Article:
Subject(s)
Acute Lung Injury , Endothelial Cells , Humans , Endothelial Cells/metabolism , Histone Deacetylases/metabolism , Lung/metabolism , Acute Lung Injury/drug therapy , Acute Lung Injury/metabolism , Alveolar Epithelial Cells/metabolism , Histone Deacetylase Inhibitors/pharmacology , Histone Deacetylase Inhibitors/therapeutic use , Histone Deacetylase Inhibitors/metabolism
3.
Biomed Pharmacother ; 163: 114752, 2023 Jul.
Article in English | MEDLINE | ID: covidwho-2293358

ABSTRACT

Coronavirus disease 2019 (COVID-19) is a worldwide health threat that has long-term effects on the patients and there is currently no efficient cure prescribed for the treatment and the prolonging effects. Traditional Chinese medicines (TCMs) have been reported to exert therapeutic effect against COVID-19. In this study, the therapeutic effects of Jing Si herbal tea (JSHT) against COVID-19 infection and associated long-term effects were evaluated in different in vitro and in vivo models. The anti-inflammatory effects of JSHT were studied in lipopolysaccharide (LPS)-stimulated RAW 264.7 cells and in Omicron pseudotyped virus-induced acute lung injury model. The effect of JSHT on cellular stress was determined in HK-2 proximal tubular cells and H9c2 cardiomyoblasts. The therapeutic benefits of JSHT on anhedonia and depression symptoms associated with long COVID were evaluated in mice models for unpredictable chronic mild stress (UCMS). JSHT inhibited the NF-ƙB activities, and significantly reduced LPS-induced expression of TNFα, COX-2, NLRP3 inflammasome, and HMGB1. JSHT was also found to significantly suppress the production of NO by reducing iNOS expression in LPS-stimulated RAW 264.7 cells. Further, the protective effects of JSHT on lung tissue were confirmed based on mitigation of lung injury, repression in TMRRSS2 and HMGB-1 expression and reduction of cytokine storm in the Omicron pseudotyped virus-induced acute lung injury model. JSHT treatment in UCMS models also relieved chronic stress and combated depression symptoms. The results therefore show that JSHT attenuates the cytokine storm by repressing NF-κB cascades and provides the protective functions against symptoms associated with long COVID-19 infection.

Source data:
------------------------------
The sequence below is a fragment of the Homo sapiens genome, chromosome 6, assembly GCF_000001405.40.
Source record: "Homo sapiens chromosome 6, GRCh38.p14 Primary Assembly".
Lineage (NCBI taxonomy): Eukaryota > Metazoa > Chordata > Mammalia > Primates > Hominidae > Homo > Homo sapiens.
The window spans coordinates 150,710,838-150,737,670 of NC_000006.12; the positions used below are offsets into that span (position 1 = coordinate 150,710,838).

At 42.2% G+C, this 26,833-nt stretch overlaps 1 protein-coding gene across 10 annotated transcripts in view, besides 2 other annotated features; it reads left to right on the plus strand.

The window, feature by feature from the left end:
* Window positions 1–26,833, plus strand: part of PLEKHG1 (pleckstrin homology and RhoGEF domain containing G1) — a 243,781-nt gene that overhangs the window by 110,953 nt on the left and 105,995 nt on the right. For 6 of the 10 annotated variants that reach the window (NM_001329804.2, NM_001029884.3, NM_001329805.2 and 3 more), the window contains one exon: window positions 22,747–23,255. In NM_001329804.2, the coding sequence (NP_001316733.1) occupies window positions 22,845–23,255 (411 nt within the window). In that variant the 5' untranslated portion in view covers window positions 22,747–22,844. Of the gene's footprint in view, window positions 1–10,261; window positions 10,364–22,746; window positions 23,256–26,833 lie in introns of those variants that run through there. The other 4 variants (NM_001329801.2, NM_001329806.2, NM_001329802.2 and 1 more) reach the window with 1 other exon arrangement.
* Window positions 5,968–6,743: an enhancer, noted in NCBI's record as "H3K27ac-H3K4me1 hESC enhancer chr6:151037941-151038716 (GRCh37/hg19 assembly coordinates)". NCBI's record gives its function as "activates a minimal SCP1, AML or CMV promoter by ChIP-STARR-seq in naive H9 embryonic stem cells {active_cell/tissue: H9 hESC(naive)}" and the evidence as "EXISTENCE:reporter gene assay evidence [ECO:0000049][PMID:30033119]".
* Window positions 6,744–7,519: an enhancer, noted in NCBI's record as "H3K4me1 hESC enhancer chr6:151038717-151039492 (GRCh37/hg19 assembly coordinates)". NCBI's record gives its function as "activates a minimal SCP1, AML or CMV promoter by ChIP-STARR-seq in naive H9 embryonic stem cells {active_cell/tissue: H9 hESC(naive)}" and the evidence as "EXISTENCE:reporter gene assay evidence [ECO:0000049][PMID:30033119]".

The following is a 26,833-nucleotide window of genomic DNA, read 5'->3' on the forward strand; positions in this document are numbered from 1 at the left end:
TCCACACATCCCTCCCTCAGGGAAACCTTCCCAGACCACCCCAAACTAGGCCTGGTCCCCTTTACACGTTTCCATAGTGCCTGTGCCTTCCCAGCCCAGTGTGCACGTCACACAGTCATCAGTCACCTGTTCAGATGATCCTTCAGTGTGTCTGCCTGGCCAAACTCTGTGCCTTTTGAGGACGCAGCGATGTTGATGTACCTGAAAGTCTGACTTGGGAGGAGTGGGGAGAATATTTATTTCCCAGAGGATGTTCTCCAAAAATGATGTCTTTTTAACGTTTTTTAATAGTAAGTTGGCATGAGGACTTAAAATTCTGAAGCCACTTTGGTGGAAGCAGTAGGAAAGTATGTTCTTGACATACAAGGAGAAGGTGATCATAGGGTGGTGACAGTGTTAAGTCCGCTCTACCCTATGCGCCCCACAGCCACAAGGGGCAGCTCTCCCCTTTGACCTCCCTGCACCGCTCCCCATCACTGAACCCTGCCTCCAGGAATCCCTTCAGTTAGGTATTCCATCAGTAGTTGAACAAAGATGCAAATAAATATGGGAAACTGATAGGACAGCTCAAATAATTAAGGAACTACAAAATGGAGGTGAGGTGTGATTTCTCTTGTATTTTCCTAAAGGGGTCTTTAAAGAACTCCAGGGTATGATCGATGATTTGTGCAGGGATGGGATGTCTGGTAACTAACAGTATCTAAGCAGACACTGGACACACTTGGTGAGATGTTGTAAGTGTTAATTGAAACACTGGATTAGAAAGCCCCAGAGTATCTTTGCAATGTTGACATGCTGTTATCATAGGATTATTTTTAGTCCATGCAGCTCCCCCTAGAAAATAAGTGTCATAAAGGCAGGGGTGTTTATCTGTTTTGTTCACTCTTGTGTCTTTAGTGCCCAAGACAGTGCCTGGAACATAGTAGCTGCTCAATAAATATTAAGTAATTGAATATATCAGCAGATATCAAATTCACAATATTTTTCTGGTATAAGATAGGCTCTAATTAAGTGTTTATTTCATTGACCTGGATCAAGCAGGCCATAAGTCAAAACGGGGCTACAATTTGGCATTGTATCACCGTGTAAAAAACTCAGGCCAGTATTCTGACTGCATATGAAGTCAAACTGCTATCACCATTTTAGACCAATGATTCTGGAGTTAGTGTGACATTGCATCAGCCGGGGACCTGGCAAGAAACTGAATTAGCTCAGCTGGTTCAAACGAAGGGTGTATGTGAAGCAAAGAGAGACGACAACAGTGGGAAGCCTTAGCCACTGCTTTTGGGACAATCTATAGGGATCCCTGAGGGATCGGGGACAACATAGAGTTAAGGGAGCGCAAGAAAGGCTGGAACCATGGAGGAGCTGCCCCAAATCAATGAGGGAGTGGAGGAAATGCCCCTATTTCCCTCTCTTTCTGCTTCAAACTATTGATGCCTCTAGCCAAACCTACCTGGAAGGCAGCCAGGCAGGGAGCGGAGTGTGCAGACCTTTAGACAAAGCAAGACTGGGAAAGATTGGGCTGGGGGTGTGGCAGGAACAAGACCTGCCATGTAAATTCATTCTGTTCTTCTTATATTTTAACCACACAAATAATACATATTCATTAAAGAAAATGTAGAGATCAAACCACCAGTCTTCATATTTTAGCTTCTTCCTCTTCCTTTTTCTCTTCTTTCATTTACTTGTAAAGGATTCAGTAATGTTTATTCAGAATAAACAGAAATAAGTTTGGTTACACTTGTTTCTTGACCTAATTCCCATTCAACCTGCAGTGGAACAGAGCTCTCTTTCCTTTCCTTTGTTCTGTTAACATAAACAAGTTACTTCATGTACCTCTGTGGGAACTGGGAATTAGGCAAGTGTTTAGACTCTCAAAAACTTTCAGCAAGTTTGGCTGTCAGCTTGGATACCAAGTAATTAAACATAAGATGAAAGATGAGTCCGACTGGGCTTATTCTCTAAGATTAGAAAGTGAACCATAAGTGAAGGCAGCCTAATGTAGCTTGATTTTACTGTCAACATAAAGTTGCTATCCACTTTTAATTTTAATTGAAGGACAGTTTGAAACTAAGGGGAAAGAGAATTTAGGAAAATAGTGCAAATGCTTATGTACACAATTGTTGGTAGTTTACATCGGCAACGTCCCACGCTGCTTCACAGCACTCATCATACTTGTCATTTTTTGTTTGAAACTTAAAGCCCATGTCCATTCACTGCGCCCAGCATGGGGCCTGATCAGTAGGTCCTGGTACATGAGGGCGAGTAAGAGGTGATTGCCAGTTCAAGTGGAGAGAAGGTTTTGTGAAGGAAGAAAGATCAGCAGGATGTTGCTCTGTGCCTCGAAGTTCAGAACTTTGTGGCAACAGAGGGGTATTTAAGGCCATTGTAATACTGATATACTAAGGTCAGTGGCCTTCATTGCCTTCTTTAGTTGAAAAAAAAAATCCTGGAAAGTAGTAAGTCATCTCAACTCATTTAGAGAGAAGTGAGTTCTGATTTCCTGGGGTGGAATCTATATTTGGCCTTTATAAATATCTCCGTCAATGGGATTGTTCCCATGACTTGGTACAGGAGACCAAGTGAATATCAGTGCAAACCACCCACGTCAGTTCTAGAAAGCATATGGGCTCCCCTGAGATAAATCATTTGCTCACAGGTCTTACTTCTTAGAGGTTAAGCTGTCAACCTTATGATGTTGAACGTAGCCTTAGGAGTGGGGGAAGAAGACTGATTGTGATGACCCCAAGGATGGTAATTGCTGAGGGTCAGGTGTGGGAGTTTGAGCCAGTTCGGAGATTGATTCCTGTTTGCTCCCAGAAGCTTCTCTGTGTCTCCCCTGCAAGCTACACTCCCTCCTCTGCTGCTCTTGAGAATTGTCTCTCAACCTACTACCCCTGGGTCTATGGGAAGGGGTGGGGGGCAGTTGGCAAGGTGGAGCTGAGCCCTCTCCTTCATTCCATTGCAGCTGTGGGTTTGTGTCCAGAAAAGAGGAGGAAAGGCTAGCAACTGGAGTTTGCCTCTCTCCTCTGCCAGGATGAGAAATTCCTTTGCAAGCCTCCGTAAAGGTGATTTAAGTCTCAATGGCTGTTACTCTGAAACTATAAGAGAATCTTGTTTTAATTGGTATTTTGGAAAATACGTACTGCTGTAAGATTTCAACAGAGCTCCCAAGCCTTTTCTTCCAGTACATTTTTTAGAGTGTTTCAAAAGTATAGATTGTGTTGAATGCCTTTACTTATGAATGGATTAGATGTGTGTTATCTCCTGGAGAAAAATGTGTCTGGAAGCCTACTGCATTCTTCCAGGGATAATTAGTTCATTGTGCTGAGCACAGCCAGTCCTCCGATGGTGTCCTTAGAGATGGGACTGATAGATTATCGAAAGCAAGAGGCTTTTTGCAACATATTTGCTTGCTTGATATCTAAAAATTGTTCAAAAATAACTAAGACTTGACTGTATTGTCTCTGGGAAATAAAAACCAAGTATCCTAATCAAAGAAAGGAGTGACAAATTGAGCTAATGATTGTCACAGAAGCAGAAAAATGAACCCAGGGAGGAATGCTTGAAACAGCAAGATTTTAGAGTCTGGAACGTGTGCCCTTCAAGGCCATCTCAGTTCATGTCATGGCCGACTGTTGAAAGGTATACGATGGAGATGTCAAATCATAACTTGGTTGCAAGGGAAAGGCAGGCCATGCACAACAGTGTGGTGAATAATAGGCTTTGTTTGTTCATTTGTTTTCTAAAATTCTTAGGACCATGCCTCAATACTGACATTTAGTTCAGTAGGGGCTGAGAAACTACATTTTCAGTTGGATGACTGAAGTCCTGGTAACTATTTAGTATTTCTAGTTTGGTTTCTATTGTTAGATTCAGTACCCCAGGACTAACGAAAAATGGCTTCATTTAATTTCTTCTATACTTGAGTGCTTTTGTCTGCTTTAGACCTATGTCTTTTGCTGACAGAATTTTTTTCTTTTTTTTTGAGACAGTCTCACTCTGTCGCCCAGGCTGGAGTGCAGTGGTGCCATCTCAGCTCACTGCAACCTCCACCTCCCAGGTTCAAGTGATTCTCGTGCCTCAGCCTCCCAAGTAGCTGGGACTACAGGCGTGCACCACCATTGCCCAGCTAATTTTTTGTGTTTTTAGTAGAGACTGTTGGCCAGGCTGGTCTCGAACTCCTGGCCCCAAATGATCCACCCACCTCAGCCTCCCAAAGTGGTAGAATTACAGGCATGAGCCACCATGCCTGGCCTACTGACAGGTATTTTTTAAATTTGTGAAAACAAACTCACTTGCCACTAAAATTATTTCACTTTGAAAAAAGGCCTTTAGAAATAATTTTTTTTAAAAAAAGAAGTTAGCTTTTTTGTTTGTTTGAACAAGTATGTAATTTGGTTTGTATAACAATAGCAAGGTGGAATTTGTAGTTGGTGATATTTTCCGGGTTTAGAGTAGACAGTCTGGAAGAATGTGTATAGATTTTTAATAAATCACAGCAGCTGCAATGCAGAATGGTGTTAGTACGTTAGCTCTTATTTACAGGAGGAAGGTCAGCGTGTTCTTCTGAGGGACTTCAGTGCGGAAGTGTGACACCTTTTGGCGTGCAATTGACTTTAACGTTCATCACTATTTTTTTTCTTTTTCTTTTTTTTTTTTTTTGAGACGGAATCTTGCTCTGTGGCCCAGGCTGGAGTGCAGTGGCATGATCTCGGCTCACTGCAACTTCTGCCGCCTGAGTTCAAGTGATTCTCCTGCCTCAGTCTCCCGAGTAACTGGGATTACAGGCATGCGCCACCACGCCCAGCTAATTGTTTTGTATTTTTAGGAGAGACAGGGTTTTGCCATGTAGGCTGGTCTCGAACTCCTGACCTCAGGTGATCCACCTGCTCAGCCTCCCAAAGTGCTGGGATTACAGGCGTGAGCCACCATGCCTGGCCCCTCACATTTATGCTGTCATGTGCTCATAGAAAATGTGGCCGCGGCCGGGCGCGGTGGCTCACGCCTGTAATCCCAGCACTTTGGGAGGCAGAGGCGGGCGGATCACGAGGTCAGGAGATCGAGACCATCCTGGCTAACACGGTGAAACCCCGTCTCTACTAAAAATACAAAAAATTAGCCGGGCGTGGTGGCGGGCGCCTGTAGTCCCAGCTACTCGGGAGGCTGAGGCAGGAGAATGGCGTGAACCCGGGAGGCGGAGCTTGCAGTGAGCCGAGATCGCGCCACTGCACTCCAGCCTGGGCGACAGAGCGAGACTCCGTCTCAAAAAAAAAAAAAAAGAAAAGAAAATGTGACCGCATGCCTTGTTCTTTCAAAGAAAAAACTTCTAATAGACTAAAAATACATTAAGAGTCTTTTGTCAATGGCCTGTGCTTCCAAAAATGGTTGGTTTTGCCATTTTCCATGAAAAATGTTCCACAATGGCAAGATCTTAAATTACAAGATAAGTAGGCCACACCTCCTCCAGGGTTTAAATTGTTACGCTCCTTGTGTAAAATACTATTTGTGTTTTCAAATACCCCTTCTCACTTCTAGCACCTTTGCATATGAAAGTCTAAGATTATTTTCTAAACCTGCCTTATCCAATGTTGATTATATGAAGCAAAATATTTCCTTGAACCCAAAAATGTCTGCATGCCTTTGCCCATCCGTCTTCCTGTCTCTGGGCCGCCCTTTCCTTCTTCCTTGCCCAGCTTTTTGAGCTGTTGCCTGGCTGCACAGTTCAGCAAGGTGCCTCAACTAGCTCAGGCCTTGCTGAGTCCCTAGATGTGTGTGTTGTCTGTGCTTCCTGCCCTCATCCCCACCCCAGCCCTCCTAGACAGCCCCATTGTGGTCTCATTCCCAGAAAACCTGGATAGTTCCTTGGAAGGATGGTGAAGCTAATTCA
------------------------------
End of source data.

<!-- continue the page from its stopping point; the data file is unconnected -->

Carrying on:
Subject(s)
Acute Lung Injury , COVID-19 , Mice , Humans , Animals , Post-Acute COVID-19 Syndrome , Lipopolysaccharides/adverse effects , Cytokine Release Syndrome , Cytokines/metabolism , Inflammation/drug therapy , Inflammation/metabolism , Acute Lung Injury/metabolism , NF-kappa B/metabolism
4.
Int Immunopharmacol ; 119: 110177, 2023 Jun.
Article in English | MEDLINE | ID: covidwho-2300914

ABSTRACT